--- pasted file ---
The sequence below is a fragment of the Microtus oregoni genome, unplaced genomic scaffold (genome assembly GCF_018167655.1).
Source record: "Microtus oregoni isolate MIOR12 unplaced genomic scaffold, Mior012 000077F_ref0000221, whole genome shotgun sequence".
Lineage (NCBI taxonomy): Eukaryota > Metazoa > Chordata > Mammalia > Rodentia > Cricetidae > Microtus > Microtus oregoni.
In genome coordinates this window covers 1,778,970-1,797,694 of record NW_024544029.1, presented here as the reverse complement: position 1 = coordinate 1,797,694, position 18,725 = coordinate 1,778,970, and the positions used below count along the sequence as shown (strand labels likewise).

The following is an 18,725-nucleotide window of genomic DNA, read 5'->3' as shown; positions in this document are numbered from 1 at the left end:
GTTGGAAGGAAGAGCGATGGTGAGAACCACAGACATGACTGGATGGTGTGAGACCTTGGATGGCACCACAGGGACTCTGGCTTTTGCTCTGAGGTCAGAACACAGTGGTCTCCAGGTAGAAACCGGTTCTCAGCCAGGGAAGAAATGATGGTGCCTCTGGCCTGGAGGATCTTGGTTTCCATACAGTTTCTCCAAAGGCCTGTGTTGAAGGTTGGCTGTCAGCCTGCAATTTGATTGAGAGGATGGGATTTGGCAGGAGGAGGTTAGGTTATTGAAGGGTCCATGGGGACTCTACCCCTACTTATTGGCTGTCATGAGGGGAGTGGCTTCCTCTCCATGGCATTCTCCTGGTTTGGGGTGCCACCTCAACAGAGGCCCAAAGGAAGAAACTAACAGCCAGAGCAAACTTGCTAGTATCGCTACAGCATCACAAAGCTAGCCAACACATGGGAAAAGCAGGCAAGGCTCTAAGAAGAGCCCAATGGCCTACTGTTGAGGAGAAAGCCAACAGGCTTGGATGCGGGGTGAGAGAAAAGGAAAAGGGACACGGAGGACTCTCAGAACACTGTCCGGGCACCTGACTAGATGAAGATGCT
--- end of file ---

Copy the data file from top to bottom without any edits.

The sequence below is a fragment of the Microtus oregoni genome, unplaced genomic scaffold (genome assembly GCF_018167655.1).
Source record: "Microtus oregoni isolate MIOR12 unplaced genomic scaffold, Mior012 000077F_ref0000221, whole genome shotgun sequence".
Lineage (NCBI taxonomy): Eukaryota > Metazoa > Chordata > Mammalia > Rodentia > Cricetidae > Microtus > Microtus oregoni.
In genome coordinates this window covers 1,778,970-1,797,694 of record NW_024544029.1, presented here as the reverse complement: position 1 = coordinate 1,797,694, position 18,725 = coordinate 1,778,970, and the positions used below count along the sequence as shown (strand labels likewise).

The following is an 18,725-nucleotide window of genomic DNA, read 5'->3' as shown; positions in this document are numbered from 1 at the left end:
GTTGGAAGGAAGAGCGATGGTGAGAACCACAGACATGACTGGATGGTGTGAGACCTTGGATGGCACCACAGGGACTCTGGCTTTTGCTCTGAGGTCAGAACACAGTGGTCTCCAGGTAGAAACCGGTTCTCAGCCAGGGAAGAAATGATGGTGCCTCTGGCCTGGAGGATCTTGGTTTCCATACAGTTTCTCCAAAGGCCTGTGTTGAAGGTTGGCTGTCAGCCTGCAATTTGATTGAGAGGATGGGATTTGGCAGGAGGAGGTTAGGTTATTGAAGGGTCCATGGGGACTCTACCCCTACTTATTGGCTGTCATGAGGGGAGTGGCTTCCTCTCCATGGCATTCTCCTGGTTTGGGGTGCCACCTCAACAGAGGCCCAAAGGAAGAAACTAACAGCCAGAGCAAACTTGCTAGTATCGCTACAGCATCACAAAGCTAGCCAACACATGGGAAAAGCAGGCAAGGCTCTAAGAAGAGCCCAATGGCCTACTGTTGAGGAGAAAGCCAACAGGCTTGGATGCGGGGTGAGAGAAAAGGAAAAGGGACACGGAGGACTCTCAGAACACTGTCCGGGCACCTGACTAGATGAAGATGCT